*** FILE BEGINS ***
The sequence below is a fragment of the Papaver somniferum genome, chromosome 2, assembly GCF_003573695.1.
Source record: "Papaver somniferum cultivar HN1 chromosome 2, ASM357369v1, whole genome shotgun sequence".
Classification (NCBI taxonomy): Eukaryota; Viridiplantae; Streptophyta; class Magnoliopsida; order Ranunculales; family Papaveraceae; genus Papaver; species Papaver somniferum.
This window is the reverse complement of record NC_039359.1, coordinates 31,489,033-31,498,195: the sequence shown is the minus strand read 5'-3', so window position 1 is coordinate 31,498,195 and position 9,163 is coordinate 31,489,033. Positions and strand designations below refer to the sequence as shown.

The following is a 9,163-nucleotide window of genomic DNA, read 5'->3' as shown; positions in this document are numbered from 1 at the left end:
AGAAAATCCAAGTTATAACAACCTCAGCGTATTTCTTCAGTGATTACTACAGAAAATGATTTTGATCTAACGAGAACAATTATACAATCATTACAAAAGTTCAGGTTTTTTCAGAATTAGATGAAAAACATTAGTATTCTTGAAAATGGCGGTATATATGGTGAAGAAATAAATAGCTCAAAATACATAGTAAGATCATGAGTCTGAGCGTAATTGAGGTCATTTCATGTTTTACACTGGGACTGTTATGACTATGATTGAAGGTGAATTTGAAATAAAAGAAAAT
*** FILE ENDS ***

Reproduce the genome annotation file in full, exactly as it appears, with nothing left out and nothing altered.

The sequence below is a fragment of the Papaver somniferum genome, chromosome 2, assembly GCF_003573695.1.
Source record: "Papaver somniferum cultivar HN1 chromosome 2, ASM357369v1, whole genome shotgun sequence".
Classification (NCBI taxonomy): Eukaryota; Viridiplantae; Streptophyta; class Magnoliopsida; order Ranunculales; family Papaveraceae; genus Papaver; species Papaver somniferum.
This window is the reverse complement of record NC_039359.1, coordinates 31,489,033-31,498,195: the sequence shown is the minus strand read 5'-3', so window position 1 is coordinate 31,498,195 and position 9,163 is coordinate 31,489,033. Positions and strand designations below refer to the sequence as shown.

The following is a 9,163-nucleotide window of genomic DNA, read 5'->3' as shown; positions in this document are numbered from 1 at the left end:
AGAAAATCCAAGTTATAACAACCTCAGCGTATTTCTTCAGTGATTACTACAGAAAATGATTTTGATCTAACGAGAACAATTATACAATCATTACAAAAGTTCAGGTTTTTTCAGAATTAGATGAAAAACATTAGTATTCTTGAAAATGGCGGTATATATGGTGAAGAAATAAATAGCTCAAAATACATAGTAAGATCATGAGTCTGAGCGTAATTGAGGTCATTTCATGTTTTACACTGGGACTGTTATGACTATGATTGAAGGTGAATTTGAAATAAAAGAAAAT